Transactional search intent

Transactional searches are essentially when someone is ready to buy. Any search that includes terms like "buy", "price" or "book" are likely to be transactional. These are the sorts of terms you want to consider using on your selling pages.


Three Cs search intent

The Three Cs of search intent was established by online SEO tool Ahrefs as a way of analysing search intent for content marketing.

This strategy involves searching the term and seeing what Google considers to be the most relevant results. You can then use this information to create your own content that fits these criteria.

The three Cs are:

  • Content type
    Such as product page, infographic, video or blog
  • Content format
    For example, a how-to guide, list article, comparison or review
  • Content angle
    This could specify items from a particular year, products below a certain price or services for a specific industry

You can use the three Cs alongside the standard categories to help dig a little deeper into the search intent of your keywords.


Additional categories for search intent

The standard 4 categories of search intent are pretty broad, and miss a couple of significant elements.

For example, someone in Edinburgh looking for a plumber isn't likely to want results from Evesham, so Local should be a search intent category.

There's also Educational intent. This type of search intent is for people who are looking for courses and training on a particular subject or skill. 

These categories can also be considered highly transactional, or more informational, which is why we prefer to use a more nuanced method of determining search intent. One which includes a broader range of categories, but considers transactionality on a sliding scale.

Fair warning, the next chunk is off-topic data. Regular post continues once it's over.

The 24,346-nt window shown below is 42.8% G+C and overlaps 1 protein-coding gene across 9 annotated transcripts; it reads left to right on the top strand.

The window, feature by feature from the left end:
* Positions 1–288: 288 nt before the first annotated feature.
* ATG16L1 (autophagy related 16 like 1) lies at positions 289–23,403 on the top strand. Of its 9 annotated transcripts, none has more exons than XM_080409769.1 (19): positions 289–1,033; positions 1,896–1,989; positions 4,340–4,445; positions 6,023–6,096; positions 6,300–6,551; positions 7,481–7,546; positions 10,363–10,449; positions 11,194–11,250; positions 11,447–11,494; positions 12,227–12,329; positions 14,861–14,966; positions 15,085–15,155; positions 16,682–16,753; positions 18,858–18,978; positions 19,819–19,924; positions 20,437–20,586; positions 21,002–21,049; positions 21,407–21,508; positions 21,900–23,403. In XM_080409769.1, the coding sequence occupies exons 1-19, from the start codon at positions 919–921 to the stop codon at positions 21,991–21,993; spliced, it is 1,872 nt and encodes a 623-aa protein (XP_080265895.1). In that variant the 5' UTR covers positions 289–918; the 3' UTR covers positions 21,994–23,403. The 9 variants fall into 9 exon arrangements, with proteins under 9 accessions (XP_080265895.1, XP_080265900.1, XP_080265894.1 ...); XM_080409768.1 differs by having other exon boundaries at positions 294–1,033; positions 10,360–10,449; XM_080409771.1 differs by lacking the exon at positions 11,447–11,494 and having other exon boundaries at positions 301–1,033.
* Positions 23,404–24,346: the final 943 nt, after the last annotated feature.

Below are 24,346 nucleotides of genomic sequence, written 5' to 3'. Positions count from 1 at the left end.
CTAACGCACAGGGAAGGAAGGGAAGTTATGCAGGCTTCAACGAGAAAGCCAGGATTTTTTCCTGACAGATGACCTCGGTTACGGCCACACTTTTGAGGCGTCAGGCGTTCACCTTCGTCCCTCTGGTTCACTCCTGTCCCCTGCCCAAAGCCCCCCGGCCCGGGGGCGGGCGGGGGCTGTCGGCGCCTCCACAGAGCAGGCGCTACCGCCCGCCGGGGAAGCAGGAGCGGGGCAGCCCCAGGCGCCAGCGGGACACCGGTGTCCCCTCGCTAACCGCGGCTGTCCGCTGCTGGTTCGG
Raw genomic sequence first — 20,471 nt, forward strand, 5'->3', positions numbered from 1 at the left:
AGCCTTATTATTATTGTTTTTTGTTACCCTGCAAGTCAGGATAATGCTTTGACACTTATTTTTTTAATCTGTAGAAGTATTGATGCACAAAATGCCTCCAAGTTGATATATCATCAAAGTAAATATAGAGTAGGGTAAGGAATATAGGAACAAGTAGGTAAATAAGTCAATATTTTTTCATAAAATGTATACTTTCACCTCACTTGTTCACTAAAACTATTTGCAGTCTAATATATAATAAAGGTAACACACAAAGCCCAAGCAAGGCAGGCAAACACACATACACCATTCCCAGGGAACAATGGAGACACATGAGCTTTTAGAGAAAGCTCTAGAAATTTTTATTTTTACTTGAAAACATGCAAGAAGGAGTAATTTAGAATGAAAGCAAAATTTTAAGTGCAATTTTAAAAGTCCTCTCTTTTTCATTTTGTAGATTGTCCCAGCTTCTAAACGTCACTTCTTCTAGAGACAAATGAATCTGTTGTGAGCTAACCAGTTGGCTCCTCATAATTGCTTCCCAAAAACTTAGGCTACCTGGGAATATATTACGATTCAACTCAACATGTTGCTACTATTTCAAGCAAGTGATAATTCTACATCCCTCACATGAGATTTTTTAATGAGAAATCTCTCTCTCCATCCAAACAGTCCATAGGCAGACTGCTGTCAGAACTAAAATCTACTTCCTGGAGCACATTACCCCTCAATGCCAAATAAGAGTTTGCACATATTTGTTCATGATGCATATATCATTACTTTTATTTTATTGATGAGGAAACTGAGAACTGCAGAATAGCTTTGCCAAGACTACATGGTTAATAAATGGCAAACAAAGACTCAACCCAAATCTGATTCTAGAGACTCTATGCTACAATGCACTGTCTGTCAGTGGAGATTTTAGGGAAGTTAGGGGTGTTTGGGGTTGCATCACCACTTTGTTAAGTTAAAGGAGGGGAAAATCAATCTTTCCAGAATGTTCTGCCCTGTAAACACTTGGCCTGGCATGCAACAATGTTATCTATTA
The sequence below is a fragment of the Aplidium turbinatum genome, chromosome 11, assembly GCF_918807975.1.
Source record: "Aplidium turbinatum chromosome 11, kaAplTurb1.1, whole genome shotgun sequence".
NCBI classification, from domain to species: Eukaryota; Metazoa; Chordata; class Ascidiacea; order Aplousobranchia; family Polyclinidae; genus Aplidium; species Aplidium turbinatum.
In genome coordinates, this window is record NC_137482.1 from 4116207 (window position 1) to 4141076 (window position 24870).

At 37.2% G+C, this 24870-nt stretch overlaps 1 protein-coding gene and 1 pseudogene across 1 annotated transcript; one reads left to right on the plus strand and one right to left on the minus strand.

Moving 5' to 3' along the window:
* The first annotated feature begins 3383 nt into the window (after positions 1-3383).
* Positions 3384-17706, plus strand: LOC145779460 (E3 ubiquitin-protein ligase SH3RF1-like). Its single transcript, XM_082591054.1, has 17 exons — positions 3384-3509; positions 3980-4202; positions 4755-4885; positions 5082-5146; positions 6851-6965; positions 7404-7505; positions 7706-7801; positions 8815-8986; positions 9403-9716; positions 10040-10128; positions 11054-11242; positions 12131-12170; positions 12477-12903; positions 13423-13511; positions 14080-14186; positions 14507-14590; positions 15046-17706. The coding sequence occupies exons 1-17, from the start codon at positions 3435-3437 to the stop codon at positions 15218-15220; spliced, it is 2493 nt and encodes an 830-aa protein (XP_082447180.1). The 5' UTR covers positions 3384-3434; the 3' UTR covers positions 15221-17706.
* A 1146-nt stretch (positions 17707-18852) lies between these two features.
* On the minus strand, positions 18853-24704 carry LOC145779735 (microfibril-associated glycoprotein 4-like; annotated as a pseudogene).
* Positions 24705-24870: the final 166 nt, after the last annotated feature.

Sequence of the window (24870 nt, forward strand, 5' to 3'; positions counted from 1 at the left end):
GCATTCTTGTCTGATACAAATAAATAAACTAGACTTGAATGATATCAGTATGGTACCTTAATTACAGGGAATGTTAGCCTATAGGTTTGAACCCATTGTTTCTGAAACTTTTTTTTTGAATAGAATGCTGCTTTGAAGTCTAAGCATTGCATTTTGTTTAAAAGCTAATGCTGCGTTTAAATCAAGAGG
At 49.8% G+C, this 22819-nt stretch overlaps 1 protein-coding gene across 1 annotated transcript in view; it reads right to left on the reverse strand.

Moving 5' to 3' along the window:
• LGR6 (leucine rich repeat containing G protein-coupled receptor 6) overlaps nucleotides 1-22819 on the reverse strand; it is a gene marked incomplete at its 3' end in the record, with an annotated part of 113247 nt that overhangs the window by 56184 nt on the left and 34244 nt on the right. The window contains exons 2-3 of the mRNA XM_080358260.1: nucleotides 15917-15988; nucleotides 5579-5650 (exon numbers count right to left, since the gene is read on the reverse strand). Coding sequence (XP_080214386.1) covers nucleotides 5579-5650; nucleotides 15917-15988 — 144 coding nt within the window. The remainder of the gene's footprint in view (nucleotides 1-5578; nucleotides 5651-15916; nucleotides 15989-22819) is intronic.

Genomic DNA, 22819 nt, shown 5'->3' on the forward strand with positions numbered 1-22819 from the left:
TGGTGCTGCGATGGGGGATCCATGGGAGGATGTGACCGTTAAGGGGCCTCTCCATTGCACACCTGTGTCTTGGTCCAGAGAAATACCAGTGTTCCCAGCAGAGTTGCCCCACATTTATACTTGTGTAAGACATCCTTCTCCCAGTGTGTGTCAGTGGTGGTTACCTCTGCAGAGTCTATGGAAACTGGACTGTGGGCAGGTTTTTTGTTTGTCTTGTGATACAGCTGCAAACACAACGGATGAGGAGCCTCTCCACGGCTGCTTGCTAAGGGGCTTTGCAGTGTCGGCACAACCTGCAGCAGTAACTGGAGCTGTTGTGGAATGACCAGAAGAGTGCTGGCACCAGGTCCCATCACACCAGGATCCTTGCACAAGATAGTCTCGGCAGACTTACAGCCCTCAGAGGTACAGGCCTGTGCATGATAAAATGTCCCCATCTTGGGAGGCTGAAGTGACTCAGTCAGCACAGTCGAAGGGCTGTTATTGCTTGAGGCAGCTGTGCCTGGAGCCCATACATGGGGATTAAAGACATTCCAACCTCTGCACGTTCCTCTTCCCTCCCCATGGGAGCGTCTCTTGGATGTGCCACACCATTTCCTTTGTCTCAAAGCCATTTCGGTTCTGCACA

How to determine search intent

At Edge of the Web, we use a combination of categorisations to establish search intent. This is a bit more complex than the standard 4 categories that most SEOs use, but we find that it's a much better way of determining whether a keyphrase is suitable for your webpage.

Step 1: Search intent categories

Identifying the category for your keyphrase is a good start. This can help you understand the general reason someone is searching.

We recommend categorising using the following definitions:

  • Navigational - is this person looking for a specific website or page?
  • Local - will the results need to be for services close by?
  • Educational - are they looking for guides, tutorials or courses about how to do something themselves?
  • General - this covers everything else!

Most terms are likely to fall into the "General" category, but being able to classify into these areas will help you decide whether the keyword is likely to be a good target for you, and also start to shape the sort of content you may need to rank for it.

Step 2: Commercial intent

While most SEOs use categories for Informational and Transactional intent, with Commercial being sort of a crossover term, we find it's better to think of this as a sliding scale.

A purely informational search would be someone looking for general information on a subject, or the answer to a question.

A purely transactional term would be where someone is literally just looking to purchase a product or service.

But most terms fall somewhere in between, and being able to quantify the commercial intent of the term can be a big help in deciding if it's a good target.

For example, someone searching "when to get a new website" is going to be fairly early on in their decision making process. They're not sure if they even need what we offer, let alone whether we'd be a good choice for them.

But someone searching "wordpress vs custom cms" has clearly decided they need a website, and are now in the process of deciding the details.